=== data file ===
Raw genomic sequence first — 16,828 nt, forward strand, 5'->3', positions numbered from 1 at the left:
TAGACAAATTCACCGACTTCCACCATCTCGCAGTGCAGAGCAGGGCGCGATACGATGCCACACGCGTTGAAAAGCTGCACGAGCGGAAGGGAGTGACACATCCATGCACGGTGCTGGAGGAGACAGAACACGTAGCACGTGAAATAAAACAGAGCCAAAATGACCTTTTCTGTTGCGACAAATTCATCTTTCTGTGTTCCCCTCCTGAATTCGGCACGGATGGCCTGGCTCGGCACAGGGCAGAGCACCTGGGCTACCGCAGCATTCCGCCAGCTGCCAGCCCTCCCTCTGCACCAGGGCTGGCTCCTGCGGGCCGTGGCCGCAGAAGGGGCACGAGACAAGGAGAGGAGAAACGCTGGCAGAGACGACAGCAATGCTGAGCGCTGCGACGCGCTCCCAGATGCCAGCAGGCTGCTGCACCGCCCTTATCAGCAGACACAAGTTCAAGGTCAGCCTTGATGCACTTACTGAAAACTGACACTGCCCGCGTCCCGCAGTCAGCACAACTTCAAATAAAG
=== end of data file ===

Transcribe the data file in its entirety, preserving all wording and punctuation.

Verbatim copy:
Raw genomic sequence first — 16,828 nt, forward strand, 5'->3', positions numbered from 1 at the left:
TAGACAAATTCACCGACTTCCACCATCTCGCAGTGCAGAGCAGGGCGCGATACGATGCCACACGCGTTGAAAAGCTGCACGAGCGGAAGGGAGTGACACATCCATGCACGGTGCTGGAGGAGACAGAACACGTAGCACGTGAAATAAAACAGAGCCAAAATGACCTTTTCTGTTGCGACAAATTCATCTTTCTGTGTTCCCCTCCTGAATTCGGCACGGATGGCCTGGCTCGGCACAGGGCAGAGCACCTGGGCTACCGCAGCATTCCGCCAGCTGCCAGCCCTCCCTCTGCACCAGGGCTGGCTCCTGCGGGCCGTGGCCGCAGAAGGGGCACGAGACAAGGAGAGGAGAAACGCTGGCAGAGACGACAGCAATGCTGAGCGCTGCGACGCGCTCCCAGATGCCAGCAGGCTGCTGCACCGCCCTTATCAGCAGACACAAGTTCAAGGTCAGCCTTGATGCACTTACTGAAAACTGACACTGCCCGCGTCCCGCAGTCAGCACAACTTCAAATAAAG